The IRS is being very public about increasing the review of tax returns. The best defense for you is to be prepared before it happens. Here are some suggestions:
The one-two punch
To prove your deduction, most auditors look for two key documents: receipts and proof of payment.
1. Receipts. This is the first of the key documents you must have to validate a deduction. The receipt should clearly show the company or entity, the date, the value of the activity and a clear description of the activity. In the case of donations, the receipt should also have a statement that confirms you received no benefit in return for your donation. It should also state that you are not retaining part ownership of the donation.
2. Proof of payment. The second key document to defend your deduction is proof of payment. You will need a canceled check, a bank statement or a credit card receipt and related statement.
Contemporaneous is key
Your proof of payment and receipts should generally match the date of the activity. The IRS is quick to dismiss receipts that are obtained after the fact. A good rule of thumb is to ensure receipts and proof of payment are received at the time of the activity. If not, at least make sure you have receipts and payment proof within the tax year the deduction is taken.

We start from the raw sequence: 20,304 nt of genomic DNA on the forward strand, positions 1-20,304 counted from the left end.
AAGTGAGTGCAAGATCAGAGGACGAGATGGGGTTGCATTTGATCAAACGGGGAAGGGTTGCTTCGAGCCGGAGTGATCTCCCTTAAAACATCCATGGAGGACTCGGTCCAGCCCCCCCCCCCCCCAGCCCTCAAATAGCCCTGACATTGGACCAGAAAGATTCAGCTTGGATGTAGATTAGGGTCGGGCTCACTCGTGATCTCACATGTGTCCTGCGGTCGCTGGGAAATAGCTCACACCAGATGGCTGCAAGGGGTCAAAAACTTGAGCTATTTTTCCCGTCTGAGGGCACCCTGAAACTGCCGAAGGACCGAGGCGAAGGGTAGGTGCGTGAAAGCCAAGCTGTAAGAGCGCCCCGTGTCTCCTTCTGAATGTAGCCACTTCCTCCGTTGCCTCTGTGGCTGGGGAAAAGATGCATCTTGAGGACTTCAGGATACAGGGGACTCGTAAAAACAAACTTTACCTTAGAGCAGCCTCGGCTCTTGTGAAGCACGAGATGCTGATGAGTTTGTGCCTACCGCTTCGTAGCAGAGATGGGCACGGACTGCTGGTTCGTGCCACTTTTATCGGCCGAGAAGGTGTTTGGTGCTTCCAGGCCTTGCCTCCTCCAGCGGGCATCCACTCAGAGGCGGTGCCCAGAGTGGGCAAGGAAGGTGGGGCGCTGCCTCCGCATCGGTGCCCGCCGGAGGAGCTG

Other proof is often required
In addition to the above, there are certain deductions that require additional documentation. Here are the most common;
Mileage logs. You will need to show properly-maintained mileage logs for business miles, charitable miles and any medical mile deductions.
Business records. You will need financial statements for any business-related activity with supporting documentation.
Residency. If you live in multiple states or multiple countries, you may have to prove where you lived during the year. In addition, to receive the capital gain exclusion for a home sale, you will need to prove residency for two of the last five years. So keep records that show your physical presence to support your tax filings.
Non-reimbursement. If you claim any education credits, you will need to show that you actually spent money for qualified expenses at qualified institutions. You will also need to show that your claimed expenses were not reimbursed through scholarships or grants.
Defending your tax return during an audit can seem daunting. Fortunately, with some thoughtful planning, an audit can readily turn into a NO CHANGE audit.